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Banking and Financial Services Analytics for Competitive Advantage

K Krithivasan
President, Banking, Financial Services and Insurance Business, TCS

1. Why is a strong analytics effort key to competitive advantage for banking and financial services companies?

As banking and financial services companies search for new revenue streams, analytics projects let them deliver more personalized products in a shorter time to market. Analytics help banks present the customer with the right product at the right time via the right channels. Also, thanks to the growing body of application programming interfaces (APIs) with the ability to connect disparate data sets, banks can create added services for existing customers, often using financial tech companies as sales channel partners.

Machine learning, combined with analytics, teaches banks much about customer behavior and preferences, so the banks can continuously learn and fine tune analytical models to optimize products and services, plus optimize the cost of offering products in various channels. Cloud-based analytics platforms give banks flexibility and elasticity to work with big data workloads at high velocity and reap business value faster.

2. What types of new data sources are banking and financial services companies using to wring more value from data analysis projects?

Given the valuable data now residing in sources ranging from social media posts to mobile applications, banks need to acquire more data types, from more channels. For example, banks work with a growing amount of NoSQL data to harness value from semi-structured data, from sources such as website clickstream tracking reports, weather and news data, product reviews, and social media posts. Hadoop tools can help banks glean insights from unstructured data such as call center customer inquiries, video clips, image scans, and text messages. To deal with these data types efficiently, the unified data architecture approach has become popular. This lets the bank create a unified semantic layer for internal and external data, using APIs to deliver the data to various business groups based on need.

3. What are the biggest worries for BFS companies around analytics right now?

First, data management is a key concern for BFS organizations. As banks use big data tools to analyze data in increasing variety, velocity and volume, governance and data quality become key challenges.

Second, banks must meet significant legal, risk and compliance requirements on the security, auditing, retention, and backup of analytic data. Customer data privacy and security, as well as granular security for employees, also pose key worries as companies explore wider use of analytics.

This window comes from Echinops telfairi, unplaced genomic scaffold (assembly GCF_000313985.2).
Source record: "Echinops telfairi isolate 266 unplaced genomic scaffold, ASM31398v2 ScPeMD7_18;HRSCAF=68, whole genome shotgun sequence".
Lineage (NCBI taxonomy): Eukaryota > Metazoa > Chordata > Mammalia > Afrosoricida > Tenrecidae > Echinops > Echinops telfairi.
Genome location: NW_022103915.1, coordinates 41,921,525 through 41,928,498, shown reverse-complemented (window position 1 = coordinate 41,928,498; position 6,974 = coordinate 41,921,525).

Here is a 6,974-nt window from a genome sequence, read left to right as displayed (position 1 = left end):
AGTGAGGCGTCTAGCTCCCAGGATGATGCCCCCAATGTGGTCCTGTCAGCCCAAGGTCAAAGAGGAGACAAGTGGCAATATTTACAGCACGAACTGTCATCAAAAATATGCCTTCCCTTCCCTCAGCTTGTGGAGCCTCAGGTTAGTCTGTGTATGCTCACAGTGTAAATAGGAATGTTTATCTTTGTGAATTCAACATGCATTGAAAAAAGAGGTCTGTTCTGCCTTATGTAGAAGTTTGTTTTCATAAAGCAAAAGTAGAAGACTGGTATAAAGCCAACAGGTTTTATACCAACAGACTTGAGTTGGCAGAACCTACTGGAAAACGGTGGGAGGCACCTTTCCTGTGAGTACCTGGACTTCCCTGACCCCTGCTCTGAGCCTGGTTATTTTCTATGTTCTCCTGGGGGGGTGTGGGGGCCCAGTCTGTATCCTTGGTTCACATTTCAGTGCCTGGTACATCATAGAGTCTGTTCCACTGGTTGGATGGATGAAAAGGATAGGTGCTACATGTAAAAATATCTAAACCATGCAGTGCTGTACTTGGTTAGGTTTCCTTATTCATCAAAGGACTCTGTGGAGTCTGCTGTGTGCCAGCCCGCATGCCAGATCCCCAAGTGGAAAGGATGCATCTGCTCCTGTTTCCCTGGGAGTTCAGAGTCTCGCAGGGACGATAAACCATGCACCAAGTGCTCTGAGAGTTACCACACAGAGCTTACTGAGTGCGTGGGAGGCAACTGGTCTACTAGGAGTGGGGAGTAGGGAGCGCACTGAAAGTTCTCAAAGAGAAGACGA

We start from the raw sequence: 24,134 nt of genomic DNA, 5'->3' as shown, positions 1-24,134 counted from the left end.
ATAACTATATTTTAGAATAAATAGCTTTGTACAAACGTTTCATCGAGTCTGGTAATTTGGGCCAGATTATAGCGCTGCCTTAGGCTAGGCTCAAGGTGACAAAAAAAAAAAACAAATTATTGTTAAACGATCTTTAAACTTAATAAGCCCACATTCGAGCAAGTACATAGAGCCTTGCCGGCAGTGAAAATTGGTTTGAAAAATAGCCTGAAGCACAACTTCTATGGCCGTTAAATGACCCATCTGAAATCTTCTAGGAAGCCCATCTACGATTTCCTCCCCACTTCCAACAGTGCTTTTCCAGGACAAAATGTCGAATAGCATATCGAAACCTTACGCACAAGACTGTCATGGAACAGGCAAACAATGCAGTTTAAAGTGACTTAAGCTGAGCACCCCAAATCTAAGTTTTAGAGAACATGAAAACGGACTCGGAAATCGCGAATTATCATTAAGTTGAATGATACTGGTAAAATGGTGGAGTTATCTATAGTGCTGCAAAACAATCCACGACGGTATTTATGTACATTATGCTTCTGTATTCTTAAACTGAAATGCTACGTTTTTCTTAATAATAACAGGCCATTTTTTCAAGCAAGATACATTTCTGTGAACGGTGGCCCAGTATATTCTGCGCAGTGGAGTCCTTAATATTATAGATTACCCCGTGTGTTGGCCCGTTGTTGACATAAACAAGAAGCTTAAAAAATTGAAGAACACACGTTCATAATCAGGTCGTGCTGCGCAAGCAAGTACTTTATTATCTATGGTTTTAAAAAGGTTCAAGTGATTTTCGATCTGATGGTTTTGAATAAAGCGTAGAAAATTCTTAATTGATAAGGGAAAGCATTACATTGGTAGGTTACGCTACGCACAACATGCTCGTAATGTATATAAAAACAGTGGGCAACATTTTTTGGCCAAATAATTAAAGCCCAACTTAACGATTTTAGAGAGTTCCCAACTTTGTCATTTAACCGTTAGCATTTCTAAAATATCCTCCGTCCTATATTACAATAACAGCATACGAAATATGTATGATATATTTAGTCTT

Finally, BFS companies are struggling to find talented people who can transform analytics data into actionable business data.

4. What is holding back better analytics ROI for these companies?

Several factors hold BFS companies back from realizing more ROI on analytics projects. At some companies, federated business structures and a lack of accountability cause delays in reaping ROI. A unified framework that includes various business processes and points teams toward the same business goals is essential. Additionally, BFS companies struggle with deciding which key performance indicators (KPIs) are critical for managing analytics projects and evaluating analytics project ROI. Until ROI measurement matures, banks will struggle to demonstrate business impact.

Within BFS companies, a great deal of data remains cordoned off. It still does not flow through analytics tools or influence business decisions. Also, some banks remain far away from using big data analytics, machine learning, or real-time analytics because their infrastructure concerns or governance, data privacy, and security worries hinder progress. These banks struggle exploring how to monetize analytics.

Finally, self-service analytics tools have not become a reality for most business users yet. The democratization of data, where people at all levels of a BFS company can access huge amounts of data and derive insights, has not arrived because self-service tools are still emerging. Until those tools mature further, APIs can help banks connect analytics data to day-to-day business processes and automate decision making.

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